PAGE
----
If you have a small staff, that might not be possible, no matter what message you want to say. In my state, the message is: “state labor law requires we give our staff a full hour lunch break, and this is it.”

  • azmd

    Another great idea is to offer evening hours. I frequently wonder why it is that doctors in private practice appear to operate on a somewhat antiquated 8 am to 4 pm schedule. It is not unusual for me as a hospitalist to encounter patients who are obtaining the majority of their primary care from the ED or from urgent care, simply because those are the settings that offer availability during hours when the patient is not obligated to be at work.

  • John Henry

    Evening hours are anathema to support staff who have children and families and lives to live after work (same for doctors, also.) Same for Saturdays. Either you hire extra people, which is not always possible, or you pay overtime, which is even more undesireable, as it increases further the largest component of overhead that most medical practices have. And the doctor has to work those hours which, if they are not offset by time off at another point in the workweek leads to burnout. Staggered schedules really only are possible in larger practices with multiple doctors who have personal flexibility to work late.

    • azmd

      I don’t think anyone was suggesting that the doctor and his staff add extra hours to the workweek. I know lots of people, myself included, who would not mind working an evening in exchange for having one morning off. I think it would be workable, given a little bit of flexible thinking.

  • http://www.capko.com Laurie Morgan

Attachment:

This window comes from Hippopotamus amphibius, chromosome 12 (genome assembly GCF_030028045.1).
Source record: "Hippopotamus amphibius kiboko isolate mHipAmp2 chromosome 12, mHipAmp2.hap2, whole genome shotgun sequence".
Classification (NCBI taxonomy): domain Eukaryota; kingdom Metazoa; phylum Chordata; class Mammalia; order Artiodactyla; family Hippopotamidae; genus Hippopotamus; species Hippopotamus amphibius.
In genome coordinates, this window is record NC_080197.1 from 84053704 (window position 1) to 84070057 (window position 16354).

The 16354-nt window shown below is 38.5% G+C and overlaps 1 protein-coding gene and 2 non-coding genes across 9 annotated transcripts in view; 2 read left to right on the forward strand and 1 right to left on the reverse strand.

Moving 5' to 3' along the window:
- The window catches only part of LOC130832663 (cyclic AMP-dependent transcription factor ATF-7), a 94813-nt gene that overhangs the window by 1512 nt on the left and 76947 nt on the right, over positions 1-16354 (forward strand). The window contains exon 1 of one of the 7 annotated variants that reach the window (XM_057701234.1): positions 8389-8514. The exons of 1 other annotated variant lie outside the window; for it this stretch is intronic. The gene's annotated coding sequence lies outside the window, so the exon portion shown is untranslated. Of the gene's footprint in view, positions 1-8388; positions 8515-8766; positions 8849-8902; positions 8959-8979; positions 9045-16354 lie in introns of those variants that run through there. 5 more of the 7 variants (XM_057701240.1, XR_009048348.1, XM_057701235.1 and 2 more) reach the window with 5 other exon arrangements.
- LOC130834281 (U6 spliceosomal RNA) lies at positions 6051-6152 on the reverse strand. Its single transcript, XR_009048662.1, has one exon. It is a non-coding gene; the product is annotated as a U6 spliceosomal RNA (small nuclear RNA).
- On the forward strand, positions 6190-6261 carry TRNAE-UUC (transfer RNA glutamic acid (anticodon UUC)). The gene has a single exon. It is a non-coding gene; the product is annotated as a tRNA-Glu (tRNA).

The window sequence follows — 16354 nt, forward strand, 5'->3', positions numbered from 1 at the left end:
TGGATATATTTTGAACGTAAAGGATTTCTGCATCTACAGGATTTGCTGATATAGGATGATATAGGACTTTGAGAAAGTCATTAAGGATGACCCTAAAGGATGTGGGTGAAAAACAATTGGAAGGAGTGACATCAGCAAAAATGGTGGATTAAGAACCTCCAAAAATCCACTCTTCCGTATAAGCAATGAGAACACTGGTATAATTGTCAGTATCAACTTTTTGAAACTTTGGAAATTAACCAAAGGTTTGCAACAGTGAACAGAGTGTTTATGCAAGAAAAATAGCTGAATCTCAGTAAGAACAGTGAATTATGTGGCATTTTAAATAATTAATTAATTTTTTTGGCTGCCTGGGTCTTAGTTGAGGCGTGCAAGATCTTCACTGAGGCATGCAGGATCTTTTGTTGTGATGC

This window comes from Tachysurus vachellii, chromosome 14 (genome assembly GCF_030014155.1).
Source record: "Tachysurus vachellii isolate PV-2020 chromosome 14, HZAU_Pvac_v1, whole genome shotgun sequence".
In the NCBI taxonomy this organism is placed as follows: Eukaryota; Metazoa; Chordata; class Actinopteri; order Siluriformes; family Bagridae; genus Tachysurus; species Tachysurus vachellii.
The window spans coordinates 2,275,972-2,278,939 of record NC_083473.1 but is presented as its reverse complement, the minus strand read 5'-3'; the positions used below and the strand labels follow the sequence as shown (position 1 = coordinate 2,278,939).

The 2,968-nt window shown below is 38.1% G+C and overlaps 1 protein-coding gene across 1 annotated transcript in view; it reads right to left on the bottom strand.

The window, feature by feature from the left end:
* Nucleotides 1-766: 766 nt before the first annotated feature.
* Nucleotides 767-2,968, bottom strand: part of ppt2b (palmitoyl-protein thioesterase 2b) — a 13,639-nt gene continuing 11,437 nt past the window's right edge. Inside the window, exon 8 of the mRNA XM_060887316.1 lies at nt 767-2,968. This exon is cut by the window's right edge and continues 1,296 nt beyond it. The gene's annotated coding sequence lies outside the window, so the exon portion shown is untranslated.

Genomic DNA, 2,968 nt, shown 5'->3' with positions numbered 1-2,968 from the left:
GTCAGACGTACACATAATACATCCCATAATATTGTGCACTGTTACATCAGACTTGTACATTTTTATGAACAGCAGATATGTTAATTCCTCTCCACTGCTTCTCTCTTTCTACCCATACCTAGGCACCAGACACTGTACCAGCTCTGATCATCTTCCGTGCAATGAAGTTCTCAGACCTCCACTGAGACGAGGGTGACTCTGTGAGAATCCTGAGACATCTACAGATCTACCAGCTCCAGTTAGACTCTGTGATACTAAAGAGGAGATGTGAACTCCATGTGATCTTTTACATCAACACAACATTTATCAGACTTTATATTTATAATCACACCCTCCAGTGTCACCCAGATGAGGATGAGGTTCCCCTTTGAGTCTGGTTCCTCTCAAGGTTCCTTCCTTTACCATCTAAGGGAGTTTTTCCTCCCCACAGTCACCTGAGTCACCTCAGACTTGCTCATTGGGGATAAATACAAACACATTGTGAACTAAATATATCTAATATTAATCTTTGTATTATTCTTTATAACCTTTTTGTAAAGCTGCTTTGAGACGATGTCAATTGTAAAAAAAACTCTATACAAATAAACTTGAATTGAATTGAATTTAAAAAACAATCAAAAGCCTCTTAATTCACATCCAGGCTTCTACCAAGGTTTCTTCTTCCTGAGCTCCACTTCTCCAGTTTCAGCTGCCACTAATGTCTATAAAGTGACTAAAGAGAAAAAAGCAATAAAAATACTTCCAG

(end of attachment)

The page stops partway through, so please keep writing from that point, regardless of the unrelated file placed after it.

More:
Even if your staff is so small that you can’t stay fully open for lunch, at least have someone answering the phone, since many patients will find they can only call for appointments during their own lunch breaks. This can be easily accomplished with staggered staff lunches. If you don’t answer the phone, new patients will likely try to reach other providers until they find someone who answers.

  • Molly_Rn

    Man, in ICU we thought about closing the unit and providing no care and answering no phones while we ate our 1/2 hour (if we ever got it) meal. In critical care (ICU/CCU/NICU/ED) a gourmet meal is one where you can sit down to eat and the food is warm. Having a cardiac arrest, sorry we are eating. Your arterial line dressing is coming off, sorry we are eating. Did you ever hear of taking turns and covering for each other? Not everyone needs to eat at exactly the same time.

  • Maura69

    When I was working for an EENT we never closed at lunch, in fact I would get to the office around 0500 and open for the allergy patients that had to be at work. I took the phones off answering service the minute I got there and didn’t put them on until sometimes after 2000/8:PM. Even during the nights and weekends either I or the physician were on call. One of us was always available, but this was in the late ’60′s to the early ’80′s. A different time.